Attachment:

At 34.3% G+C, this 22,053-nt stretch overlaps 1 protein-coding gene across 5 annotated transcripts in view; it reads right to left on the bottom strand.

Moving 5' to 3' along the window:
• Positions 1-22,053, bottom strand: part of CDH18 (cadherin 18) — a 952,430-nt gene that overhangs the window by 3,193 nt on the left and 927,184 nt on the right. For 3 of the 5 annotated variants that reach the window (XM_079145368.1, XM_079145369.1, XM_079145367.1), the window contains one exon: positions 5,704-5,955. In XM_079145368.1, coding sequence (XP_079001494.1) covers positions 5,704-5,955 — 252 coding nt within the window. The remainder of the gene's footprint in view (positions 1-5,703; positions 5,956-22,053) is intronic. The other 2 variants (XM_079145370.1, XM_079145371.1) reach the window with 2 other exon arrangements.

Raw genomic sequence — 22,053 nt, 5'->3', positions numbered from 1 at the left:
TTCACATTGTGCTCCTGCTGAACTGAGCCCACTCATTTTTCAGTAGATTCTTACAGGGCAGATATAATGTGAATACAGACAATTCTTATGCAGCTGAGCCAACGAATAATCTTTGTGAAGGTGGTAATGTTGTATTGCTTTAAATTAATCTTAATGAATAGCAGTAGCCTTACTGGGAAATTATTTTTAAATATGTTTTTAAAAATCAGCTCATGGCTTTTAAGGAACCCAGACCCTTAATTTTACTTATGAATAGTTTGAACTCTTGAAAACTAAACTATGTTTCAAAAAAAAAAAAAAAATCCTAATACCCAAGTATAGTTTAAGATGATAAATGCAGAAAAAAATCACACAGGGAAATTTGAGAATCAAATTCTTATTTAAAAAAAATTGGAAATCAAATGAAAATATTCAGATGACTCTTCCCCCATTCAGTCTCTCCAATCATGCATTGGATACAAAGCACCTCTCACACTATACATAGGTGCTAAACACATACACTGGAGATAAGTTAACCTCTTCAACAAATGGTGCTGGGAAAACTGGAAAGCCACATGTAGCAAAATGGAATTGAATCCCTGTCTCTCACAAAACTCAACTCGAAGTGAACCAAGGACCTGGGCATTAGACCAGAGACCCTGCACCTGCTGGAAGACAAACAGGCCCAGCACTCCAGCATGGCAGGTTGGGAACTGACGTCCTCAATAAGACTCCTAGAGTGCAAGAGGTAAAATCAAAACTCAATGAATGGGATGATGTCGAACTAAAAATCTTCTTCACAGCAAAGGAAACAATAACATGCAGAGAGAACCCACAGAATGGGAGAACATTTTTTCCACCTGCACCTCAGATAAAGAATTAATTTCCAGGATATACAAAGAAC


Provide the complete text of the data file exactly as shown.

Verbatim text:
At 34.3% G+C, this 22,053-nt stretch overlaps 1 protein-coding gene across 5 annotated transcripts in view; it reads right to left on the bottom strand.

Moving 5' to 3' along the window:
• Positions 1-22,053, bottom strand: part of CDH18 (cadherin 18) — a 952,430-nt gene that overhangs the window by 3,193 nt on the left and 927,184 nt on the right. For 3 of the 5 annotated variants that reach the window (XM_079145368.1, XM_079145369.1, XM_079145367.1), the window contains one exon: positions 5,704-5,955. In XM_079145368.1, coding sequence (XP_079001494.1) covers positions 5,704-5,955 — 252 coding nt within the window. The remainder of the gene's footprint in view (positions 1-5,703; positions 5,956-22,053) is intronic. The other 2 variants (XM_079145370.1, XM_079145371.1) reach the window with 2 other exon arrangements.

Raw genomic sequence — 22,053 nt, 5'->3', positions numbered from 1 at the left:
TTCACATTGTGCTCCTGCTGAACTGAGCCCACTCATTTTTCAGTAGATTCTTACAGGGCAGATATAATGTGAATACAGACAATTCTTATGCAGCTGAGCCAACGAATAATCTTTGTGAAGGTGGTAATGTTGTATTGCTTTAAATTAATCTTAATGAATAGCAGTAGCCTTACTGGGAAATTATTTTTAAATATGTTTTTAAAAATCAGCTCATGGCTTTTAAGGAACCCAGACCCTTAATTTTACTTATGAATAGTTTGAACTCTTGAAAACTAAACTATGTTTCAAAAAAAAAAAAAAAATCCTAATACCCAAGTATAGTTTAAGATGATAAATGCAGAAAAAAATCACACAGGGAAATTTGAGAATCAAATTCTTATTTAAAAAAAATTGGAAATCAAATGAAAATATTCAGATGACTCTTCCCCCATTCAGTCTCTCCAATCATGCATTGGATACAAAGCACCTCTCACACTATACATAGGTGCTAAACACATACACTGGAGATAAGTTAACCTCTTCAACAAATGGTGCTGGGAAAACTGGAAAGCCACATGTAGCAAAATGGAATTGAATCCCTGTCTCTCACAAAACTCAACTCGAAGTGAACCAAGGACCTGGGCATTAGACCAGAGACCCTGCACCTGCTGGAAGACAAACAGGCCCAGCACTCCAGCATGGCAGGTTGGGAACTGACGTCCTCAATAAGACTCCTAGAGTGCAAGAGGTAAAATCAAAACTCAATGAATGGGATGATGTCGAACTAAAAATCTTCTTCACAGCAAAGGAAACAATAACATGCAGAGAGAACCCACAGAATGGGAGAACATTTTTTCCACCTGCACCTCAGATAAAGAATTAATTTCCAGGATATACAAAGAAC